Satirical Shallow

On April Fool’s Day, The Whole World (Wide Web) Is A Target
by Sarah Boxer

fools.jpgBloggers, or ‘Web loggers,’ may not have invented April Fool’s Day (that would be Pope Gregory with his conversion to the eponymous Gregorian Calendar in 1582), but as with so many other things, they have taken credit for improving on it.
As the clock struck midnight on April first, several prominent bloggers created puckish, at times almost humorous, stabs at April Fool’s content. As you might expect, many were parodies of other websites and the conventions of the medium. “Bloggers are a world onto themselves,” said Jeff Jarvis, who runs the website and who actually called this reporter himself assuming she’d be doing this story. “So, of course, they’d parody their world.”

Jarvis pointed towards two examples, both of which took as their target the 2004 Bloggie Award-winning site, On, an anonymous prankster parodied the popular site by claiming it was (you guessed it) boring. BoingBoing wasn’t the only sacred cow slaughtered by this clever parodist: he or she even took a swipe at the bible of the information age, Wired Magazine, renaming it Tired. Also parodying BoingBoing was, another line-for-line take off that also saw fit to call Wired Tired. (In web parlance “gakking” means to use another’s content without permission; “tired” means no longer relevant.)
One well-known site,, which is normally dedicated to chronicling the comings and goings and fashion disasters of the Olsen twins and other topics of interest to high school students and Condé Nast editorial assistants, decided to mock its own obsession with topicality by purposely re-running old content. Lockhart Steele, Managing Editor of Gawker Media, the company that owns Gawker and several other sites, said the pseudo-time-warp was his idea. He then volunteered his writers’ salaries unprompted.
Gawker Media’s owner, Nick Denton, was also the subject of a parody. On, another anonymous jester teased the blog mogul for, among other things, having a large head. Meanwhile, Mr. Denton’s chief rival in the blogosphere, Jason Calacanis wrote a parody of himself on his personal site,, that claimed he’d been tapped to run CNN and would be hiring Mr. Jarvis and “Anna Marie Cox” to host a new version of the pundit shoot-out show, Cross Fire. (Cleverly, Mr. Calacanis sprinkled his post with typographical errors—for instance, Ms. Cox, who edits a political site called, spells her name with one ‘n’—in order to simulate his excitement at his new position.) “I wrote it all myself,” Mr. Calacanis pointed out in an email. “I was also in a movie once!!!” he wrote, referring to his small role in Wayne Wang’s The Center of the World, a film about a dotcom millionaire who falls for a call girl. “Nick Denton didn’t do anything funny, but I did!!!” (The unique punctuation was Mr. Calacanis’ own.)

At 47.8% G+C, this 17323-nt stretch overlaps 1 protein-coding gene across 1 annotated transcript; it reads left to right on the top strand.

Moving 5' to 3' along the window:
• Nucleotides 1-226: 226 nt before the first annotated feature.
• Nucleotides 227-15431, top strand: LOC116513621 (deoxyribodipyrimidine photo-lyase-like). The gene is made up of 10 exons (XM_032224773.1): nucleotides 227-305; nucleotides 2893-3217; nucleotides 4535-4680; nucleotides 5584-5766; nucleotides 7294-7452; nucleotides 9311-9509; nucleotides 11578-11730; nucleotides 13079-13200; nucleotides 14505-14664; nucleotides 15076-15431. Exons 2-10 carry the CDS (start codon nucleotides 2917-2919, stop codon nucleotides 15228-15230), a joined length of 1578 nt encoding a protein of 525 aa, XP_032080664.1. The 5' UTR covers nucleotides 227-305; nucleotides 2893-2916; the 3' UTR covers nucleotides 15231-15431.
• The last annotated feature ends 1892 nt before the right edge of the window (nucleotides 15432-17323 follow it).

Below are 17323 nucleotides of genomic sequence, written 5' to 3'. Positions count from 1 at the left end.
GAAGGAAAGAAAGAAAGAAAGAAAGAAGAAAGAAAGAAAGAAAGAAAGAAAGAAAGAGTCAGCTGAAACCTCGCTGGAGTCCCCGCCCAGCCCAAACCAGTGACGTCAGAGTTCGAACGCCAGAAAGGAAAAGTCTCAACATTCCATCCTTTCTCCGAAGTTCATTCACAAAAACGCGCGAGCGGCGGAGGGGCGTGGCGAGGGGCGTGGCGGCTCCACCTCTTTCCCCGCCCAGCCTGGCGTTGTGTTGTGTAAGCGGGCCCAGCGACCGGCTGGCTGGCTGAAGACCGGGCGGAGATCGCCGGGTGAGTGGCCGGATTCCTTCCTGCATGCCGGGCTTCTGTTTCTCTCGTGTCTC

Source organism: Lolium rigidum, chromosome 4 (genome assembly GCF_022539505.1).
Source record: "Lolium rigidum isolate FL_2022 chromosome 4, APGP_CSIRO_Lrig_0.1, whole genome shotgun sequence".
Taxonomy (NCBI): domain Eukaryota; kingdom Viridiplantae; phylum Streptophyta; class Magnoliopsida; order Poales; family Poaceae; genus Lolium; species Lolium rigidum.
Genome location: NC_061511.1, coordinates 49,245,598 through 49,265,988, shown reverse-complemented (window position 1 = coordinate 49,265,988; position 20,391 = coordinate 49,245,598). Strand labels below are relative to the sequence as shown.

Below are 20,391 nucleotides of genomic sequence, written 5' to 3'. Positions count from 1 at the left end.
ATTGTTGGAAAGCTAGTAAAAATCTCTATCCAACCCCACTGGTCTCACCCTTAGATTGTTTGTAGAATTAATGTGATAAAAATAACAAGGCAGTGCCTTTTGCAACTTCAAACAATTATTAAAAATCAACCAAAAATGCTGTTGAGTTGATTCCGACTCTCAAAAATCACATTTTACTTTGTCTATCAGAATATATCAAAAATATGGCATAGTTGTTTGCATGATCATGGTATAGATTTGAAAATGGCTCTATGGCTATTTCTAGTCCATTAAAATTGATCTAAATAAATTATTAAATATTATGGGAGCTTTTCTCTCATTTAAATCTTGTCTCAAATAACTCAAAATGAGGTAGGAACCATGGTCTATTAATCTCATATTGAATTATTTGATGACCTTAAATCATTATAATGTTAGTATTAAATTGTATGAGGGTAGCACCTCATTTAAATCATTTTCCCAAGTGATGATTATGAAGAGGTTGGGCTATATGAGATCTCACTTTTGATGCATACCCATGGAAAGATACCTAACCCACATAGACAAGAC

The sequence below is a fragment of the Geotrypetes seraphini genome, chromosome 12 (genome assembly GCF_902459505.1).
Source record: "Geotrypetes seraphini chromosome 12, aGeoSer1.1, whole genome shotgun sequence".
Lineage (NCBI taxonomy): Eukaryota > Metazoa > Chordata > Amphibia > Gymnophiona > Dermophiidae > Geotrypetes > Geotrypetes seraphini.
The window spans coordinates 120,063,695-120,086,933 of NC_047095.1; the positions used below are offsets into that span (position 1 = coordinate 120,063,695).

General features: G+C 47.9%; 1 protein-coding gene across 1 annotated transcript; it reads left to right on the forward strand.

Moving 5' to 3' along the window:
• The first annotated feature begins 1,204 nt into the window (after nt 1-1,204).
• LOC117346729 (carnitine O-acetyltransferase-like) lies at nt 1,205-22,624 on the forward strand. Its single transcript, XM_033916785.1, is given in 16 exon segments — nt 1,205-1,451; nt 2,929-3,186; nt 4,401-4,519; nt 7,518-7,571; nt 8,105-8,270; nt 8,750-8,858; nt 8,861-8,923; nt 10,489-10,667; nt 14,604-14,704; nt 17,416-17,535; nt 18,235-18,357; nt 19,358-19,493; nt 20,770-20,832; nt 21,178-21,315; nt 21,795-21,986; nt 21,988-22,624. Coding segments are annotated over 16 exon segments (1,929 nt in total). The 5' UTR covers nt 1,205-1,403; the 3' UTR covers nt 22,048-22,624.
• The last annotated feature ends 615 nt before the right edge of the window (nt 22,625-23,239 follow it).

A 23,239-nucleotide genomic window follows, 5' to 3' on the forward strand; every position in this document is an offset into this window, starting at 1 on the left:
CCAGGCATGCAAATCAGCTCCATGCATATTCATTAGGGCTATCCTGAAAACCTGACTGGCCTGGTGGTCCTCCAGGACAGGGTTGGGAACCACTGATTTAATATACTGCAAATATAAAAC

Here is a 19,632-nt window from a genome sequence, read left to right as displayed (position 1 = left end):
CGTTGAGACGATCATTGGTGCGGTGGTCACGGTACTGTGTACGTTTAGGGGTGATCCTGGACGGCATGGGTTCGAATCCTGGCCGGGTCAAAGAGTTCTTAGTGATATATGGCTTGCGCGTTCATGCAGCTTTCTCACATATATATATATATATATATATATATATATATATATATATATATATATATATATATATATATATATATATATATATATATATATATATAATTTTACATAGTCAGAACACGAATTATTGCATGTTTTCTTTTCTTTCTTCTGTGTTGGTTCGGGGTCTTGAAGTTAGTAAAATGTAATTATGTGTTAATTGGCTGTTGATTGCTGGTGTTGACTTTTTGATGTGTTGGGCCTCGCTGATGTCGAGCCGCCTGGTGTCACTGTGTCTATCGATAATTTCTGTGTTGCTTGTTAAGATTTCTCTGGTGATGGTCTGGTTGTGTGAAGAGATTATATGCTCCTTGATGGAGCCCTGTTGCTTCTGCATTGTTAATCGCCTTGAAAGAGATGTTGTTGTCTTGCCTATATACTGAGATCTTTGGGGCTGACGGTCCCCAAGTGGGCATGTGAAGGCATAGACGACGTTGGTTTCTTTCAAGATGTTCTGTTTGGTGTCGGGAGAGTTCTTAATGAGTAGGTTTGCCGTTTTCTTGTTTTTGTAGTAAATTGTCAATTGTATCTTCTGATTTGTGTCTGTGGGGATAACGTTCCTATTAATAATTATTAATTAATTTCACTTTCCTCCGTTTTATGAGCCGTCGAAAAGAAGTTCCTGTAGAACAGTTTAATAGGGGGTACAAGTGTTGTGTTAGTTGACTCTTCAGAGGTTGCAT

Speaking of Mr. Denton’s Gawker Media stable,, a Hollywood gossip site, claimed actress Kerri Russell had been cast in a Terri Schiavo biographical film for CBS and Ms. Cox announced she’d become “an official liberal blogger.” “That made me laugh out loud,” said Jeff Jarvis, who placed a follow-up call to this reporter on her mobile phone several hours after this piece had been filed. “It shows the disjunction between bloggers and MSM,” that’s blogger shorthand for Mainstream Media. “As I said on MSNBC last week, blogs are the next step in human communication and evolution,” Mr. Jarvis was heard to say as this reporter hung up on him.
Some other April Fool’s sites of note: claimed its proprietor was retiring, even though almost no one knew she had been blogging to begin with. mocked the widely held assumption that its content is generic by writing posts even more generic than usual. Daniel Radosh of poked fun at his critics’ contention that he constantly links to his older, “funnier” work by linking to an older, presumably funnier parody he created for a defunct website called’s editor claimed he had a girlfriend, even going so far as to run several photos of a woman.
But perhaps the funniest of the April Fool’s websites was, the home of CNN commentator and humorist Andy Borowitz, who led with the story, “BORDER CONTROL JOBS OUTSOURCED TO MEXICO.” For a man who makes a living selling dead-on satire and media send-ups on a daily basis, April Fool’s must be a lot like peering through a looking glass into Bizarro World (the home of Superman’s evil twin in the DC Comic books) where black is white, up is down, and unfunny is funny.
“Yeah, it is strange,” Mr. Borowitz said, calling from his private jet. “I can’t believe I get paid for what I do. I mean, I’m not even funny, yet I have an apartment in New York in a doorman building, a house in Los Angeles, a sports car, a boat, and this here Gulfstream V. Maybe the real fool here is the whole world. Which reminds me, I’ve gotta go jot down an idea I had for 50 Cent endorsing Sarah Wrap for a ‘Shouts & Murmurs’ piece for The New Yorker. Those pay $1500 a pop, and I can write them in about five minutes. This one’s gonna change the way people view Saran Wrap forever. It might even change the world.”
Pope Gregory couldn’t have said it any better.

4 replies on “On April Fool’s Day, The Whole World (Wide Web) Is A Target
by Sarah Boxer

Had not heard of Andy Borowitz before, went to his site – he is truly hilarious! Thanks for the tip.

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